On Tuesday, the Ministry of Defense for Taiwan announced a record 28 Chinese military aircraft entered its air defense identification zone (ADIZ) in what appears to be a retaliatory message from China after it was rebuked by the U.S. and G7 nations.
The large-scale Chinese military flight over Taiwan came shortly after President Joe Biden met with global leaders at the G7 summit, where they issued a communique calling out Chinese human rights abuses in Xinjiang as well as its increased military actions in the East and South China Seas.
The flights of China’s People’s Liberation Army (PLA) aircraft included 20 total fighter jets, four bombers, two aerial early warning aircraft, an electronic warfare aircraft and an anti-submarine warfare aircraft, Taiwan said.
The Ministry of National Defense for the Republic of China, the formal name for the Taiwanese government, tweeted, “28 PLA aircraft (Y-8 ASW, H-6*4, Y-8 EW, KJ-500 AEW&C*2, J-16*14 and J-11*6) entered #Taiwan’s southwest ADIZ on June. 15, 2021. Please check our official website for more information.”
The 28 Chinese military aircraft surpassed the previous single-day total for Chinese aircraft operating in Taiwanese air defense space.
The previous record high number of Chinese aircraft over Taiwanese airspace was in April when 25 PLA aircraft entered the Taiwanese ADIZ. During the previous record-setting Chinese military flights, Chinese warplanes were also observed flying what looked like practice runs of strikes on U.S. warships operating in the region near the Philippines.
China has been flying near-constant military flights around Taiwan for months, in an apparent effort to exhaust Taiwan’s smaller air force.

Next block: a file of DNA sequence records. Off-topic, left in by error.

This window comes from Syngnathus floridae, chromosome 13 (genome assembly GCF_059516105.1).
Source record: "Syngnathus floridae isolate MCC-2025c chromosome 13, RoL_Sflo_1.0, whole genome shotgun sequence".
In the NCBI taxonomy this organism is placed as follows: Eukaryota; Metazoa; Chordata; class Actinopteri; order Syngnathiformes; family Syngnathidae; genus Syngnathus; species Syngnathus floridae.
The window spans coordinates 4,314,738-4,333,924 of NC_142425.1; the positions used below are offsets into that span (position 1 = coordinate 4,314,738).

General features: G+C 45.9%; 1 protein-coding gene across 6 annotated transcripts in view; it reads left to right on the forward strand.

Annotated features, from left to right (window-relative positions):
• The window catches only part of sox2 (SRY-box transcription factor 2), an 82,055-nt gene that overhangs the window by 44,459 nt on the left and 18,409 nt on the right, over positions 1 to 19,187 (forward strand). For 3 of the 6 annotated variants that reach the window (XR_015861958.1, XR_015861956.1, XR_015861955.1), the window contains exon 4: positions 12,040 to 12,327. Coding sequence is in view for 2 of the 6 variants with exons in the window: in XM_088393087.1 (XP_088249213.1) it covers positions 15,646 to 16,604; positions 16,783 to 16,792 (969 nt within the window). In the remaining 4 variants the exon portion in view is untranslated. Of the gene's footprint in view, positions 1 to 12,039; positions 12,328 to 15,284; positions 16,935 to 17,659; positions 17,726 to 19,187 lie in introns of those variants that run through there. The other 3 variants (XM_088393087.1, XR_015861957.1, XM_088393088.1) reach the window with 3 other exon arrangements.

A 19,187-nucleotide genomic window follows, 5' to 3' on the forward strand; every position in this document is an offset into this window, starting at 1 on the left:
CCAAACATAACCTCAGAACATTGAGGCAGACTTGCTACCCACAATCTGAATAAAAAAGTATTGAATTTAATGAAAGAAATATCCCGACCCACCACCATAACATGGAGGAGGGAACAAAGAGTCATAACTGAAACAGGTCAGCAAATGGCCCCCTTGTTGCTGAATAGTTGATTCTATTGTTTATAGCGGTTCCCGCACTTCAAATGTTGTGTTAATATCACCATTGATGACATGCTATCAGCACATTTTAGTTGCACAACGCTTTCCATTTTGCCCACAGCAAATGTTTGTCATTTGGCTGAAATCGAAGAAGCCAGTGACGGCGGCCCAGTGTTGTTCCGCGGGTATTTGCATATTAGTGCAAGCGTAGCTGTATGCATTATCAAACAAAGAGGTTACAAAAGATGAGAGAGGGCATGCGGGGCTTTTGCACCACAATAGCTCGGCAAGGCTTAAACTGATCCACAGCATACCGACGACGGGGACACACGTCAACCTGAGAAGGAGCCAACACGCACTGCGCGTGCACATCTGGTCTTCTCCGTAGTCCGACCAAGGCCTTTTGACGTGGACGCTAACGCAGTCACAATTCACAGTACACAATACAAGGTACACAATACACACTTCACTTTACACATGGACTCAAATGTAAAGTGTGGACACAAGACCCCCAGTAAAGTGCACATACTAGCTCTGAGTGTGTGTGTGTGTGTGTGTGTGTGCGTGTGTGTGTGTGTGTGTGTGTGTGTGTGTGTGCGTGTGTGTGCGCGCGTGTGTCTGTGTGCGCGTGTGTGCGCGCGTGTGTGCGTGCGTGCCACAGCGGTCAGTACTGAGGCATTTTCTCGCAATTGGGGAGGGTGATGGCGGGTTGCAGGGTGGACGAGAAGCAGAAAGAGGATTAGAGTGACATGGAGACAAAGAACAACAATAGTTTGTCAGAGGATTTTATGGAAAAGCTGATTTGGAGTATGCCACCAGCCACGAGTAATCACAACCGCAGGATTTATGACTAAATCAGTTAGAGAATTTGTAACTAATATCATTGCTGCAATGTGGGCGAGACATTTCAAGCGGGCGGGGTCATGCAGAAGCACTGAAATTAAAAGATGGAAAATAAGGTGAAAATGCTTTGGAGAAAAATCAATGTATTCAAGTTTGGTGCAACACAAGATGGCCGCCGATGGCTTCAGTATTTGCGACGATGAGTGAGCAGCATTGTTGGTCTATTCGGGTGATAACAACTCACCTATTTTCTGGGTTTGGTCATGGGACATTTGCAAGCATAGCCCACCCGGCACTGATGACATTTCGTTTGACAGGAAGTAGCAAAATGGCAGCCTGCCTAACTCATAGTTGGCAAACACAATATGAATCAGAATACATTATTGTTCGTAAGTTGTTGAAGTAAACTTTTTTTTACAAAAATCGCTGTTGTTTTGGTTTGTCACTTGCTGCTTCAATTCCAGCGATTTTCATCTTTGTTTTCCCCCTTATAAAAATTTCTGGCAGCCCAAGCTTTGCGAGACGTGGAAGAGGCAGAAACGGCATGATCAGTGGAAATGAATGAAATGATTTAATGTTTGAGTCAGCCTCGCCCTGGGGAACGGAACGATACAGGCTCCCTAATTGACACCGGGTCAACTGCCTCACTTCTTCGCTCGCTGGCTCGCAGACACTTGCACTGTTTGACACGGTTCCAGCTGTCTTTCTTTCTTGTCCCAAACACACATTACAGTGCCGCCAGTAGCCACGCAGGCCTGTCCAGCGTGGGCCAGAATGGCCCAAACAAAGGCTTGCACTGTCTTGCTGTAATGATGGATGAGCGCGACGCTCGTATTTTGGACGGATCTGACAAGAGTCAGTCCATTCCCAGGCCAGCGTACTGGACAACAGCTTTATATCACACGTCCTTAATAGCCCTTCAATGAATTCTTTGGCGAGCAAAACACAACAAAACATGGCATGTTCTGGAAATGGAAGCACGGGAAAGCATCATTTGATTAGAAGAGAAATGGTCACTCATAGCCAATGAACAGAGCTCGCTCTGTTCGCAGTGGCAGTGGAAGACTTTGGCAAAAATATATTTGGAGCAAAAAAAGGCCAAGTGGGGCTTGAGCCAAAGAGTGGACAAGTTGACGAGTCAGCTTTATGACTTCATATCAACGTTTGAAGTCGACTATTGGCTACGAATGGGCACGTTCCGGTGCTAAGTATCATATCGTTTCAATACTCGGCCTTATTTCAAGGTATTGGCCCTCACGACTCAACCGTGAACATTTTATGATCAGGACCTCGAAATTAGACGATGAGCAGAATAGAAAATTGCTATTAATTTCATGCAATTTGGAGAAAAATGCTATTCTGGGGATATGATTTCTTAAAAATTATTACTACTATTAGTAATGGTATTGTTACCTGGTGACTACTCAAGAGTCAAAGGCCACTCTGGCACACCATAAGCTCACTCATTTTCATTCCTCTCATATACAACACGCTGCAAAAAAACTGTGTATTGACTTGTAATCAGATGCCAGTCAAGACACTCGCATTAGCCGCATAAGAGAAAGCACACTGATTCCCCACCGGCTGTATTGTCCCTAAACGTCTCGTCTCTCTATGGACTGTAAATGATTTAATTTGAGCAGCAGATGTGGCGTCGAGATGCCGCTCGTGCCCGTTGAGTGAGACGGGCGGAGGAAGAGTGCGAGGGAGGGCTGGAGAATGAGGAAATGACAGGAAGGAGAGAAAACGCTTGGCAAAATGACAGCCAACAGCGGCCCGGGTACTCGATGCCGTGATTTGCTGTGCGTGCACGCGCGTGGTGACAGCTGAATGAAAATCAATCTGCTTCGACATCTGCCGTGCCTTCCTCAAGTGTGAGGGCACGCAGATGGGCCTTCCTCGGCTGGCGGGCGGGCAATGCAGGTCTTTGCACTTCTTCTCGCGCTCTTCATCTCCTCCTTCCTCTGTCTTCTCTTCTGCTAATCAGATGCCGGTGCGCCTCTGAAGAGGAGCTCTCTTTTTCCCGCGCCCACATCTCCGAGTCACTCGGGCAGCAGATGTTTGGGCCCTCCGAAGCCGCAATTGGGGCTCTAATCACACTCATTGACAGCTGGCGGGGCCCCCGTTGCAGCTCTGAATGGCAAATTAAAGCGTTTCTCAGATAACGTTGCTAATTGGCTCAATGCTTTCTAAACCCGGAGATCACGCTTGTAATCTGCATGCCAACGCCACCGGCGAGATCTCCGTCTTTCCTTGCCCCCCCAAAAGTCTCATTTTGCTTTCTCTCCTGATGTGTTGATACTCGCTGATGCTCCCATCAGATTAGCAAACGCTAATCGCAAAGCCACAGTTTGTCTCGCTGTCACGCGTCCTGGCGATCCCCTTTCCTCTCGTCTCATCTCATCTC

The Taiwanese Ministry of Defense said in response to the massive Chinese military flight around Tawain it tasked CAP aircraft (likely referring to combat air patrol aircraft), issued radio warnings and activated air defense missile systems to monitor the Chinese military activity.
While Taiwan governs itself as an independent nation, mainland China contends that the island is a part of its territory. While the U.S. has recognized China’s claim of sovereignty over Taiwan since 1979, it has continued to interact with Taiwan through a policy of strategic ambiguity toward the island.
China has set a trend of sending large-scale military flights and holding other military drills near Taiwan in response to U.S. interactions with Taiwan and other instances of U.S. pressure on China.
This latest wave of Chinese military flights comes after U.S. President Joe Biden and other attendees at the G7 conference raised concerns about Chinese actions in Xinjiang, Hong Kong and toward Taiwan. On Tuesday, Chinese Foreign Ministry spokesperson Zhao Lijian said the G7 was deliberately “interfering in China’s internal affairs” and “reveals the malign intentions of the U.S. and a few other countries to create confrontation and widen differences and disputes” with China.
Chinese state media directly referenced the Chinese military drills in relation to the visit by U.S. lawmakers to Taiwan and Chinese Defense Ministry spokesman Wu Qian said, “If anyone dares to separate Taiwan island from China, the Chinese People’s Liberation Army will give it a head-on strike and firmly defend national reunification and territorial integrity at all costs.”